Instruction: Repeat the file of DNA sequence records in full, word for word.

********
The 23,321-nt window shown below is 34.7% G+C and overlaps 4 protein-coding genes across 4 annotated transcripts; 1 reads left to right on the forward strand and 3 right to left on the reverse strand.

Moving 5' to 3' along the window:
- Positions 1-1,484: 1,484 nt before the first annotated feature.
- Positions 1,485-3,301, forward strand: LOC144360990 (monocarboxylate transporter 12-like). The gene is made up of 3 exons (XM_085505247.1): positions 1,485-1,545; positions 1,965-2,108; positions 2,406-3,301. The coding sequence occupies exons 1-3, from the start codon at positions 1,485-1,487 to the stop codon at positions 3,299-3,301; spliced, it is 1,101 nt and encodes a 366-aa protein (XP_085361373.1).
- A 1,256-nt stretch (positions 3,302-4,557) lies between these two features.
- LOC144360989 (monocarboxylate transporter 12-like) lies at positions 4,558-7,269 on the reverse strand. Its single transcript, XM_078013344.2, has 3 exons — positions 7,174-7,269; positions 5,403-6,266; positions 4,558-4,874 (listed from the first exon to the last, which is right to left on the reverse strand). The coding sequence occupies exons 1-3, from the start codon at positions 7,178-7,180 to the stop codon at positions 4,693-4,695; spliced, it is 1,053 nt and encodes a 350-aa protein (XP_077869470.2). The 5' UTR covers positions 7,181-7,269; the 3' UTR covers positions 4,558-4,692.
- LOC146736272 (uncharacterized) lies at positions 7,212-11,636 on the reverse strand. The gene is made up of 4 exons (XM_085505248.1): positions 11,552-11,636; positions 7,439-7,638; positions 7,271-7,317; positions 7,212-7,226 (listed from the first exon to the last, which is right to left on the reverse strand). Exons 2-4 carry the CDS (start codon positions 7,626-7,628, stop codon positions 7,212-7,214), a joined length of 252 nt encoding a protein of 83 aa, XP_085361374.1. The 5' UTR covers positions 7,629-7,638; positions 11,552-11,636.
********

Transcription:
The 23,321-nt window shown below is 34.7% G+C and overlaps 4 protein-coding genes across 4 annotated transcripts; 1 reads left to right on the forward strand and 3 right to left on the reverse strand.

Moving 5' to 3' along the window:
- Positions 1-1,484: 1,484 nt before the first annotated feature.
- Positions 1,485-3,301, forward strand: LOC144360990 (monocarboxylate transporter 12-like). The gene is made up of 3 exons (XM_085505247.1): positions 1,485-1,545; positions 1,965-2,108; positions 2,406-3,301. The coding sequence occupies exons 1-3, from the start codon at positions 1,485-1,487 to the stop codon at positions 3,299-3,301; spliced, it is 1,101 nt and encodes a 366-aa protein (XP_085361373.1).
- A 1,256-nt stretch (positions 3,302-4,557) lies between these two features.
- LOC144360989 (monocarboxylate transporter 12-like) lies at positions 4,558-7,269 on the reverse strand. Its single transcript, XM_078013344.2, has 3 exons — positions 7,174-7,269; positions 5,403-6,266; positions 4,558-4,874 (listed from the first exon to the last, which is right to left on the reverse strand). The coding sequence occupies exons 1-3, from the start codon at positions 7,178-7,180 to the stop codon at positions 4,693-4,695; spliced, it is 1,053 nt and encodes a 350-aa protein (XP_077869470.2). The 5' UTR covers positions 7,181-7,269; the 3' UTR covers positions 4,558-4,692.
- LOC146736272 (uncharacterized) lies at positions 7,212-11,636 on the reverse strand. The gene is made up of 4 exons (XM_085505248.1): positions 11,552-11,636; positions 7,439-7,638; positions 7,271-7,317; positions 7,212-7,226 (listed from the first exon to the last, which is right to left on the reverse strand). Exons 2-4 carry the CDS (start codon positions 7,626-7,628, stop codon positions 7,212-7,214), a joined length of 252 nt encoding a protein of 83 aa, XP_085361374.1. The 5' UTR covers positions 7,629-7,638; positions 11,552-11,636.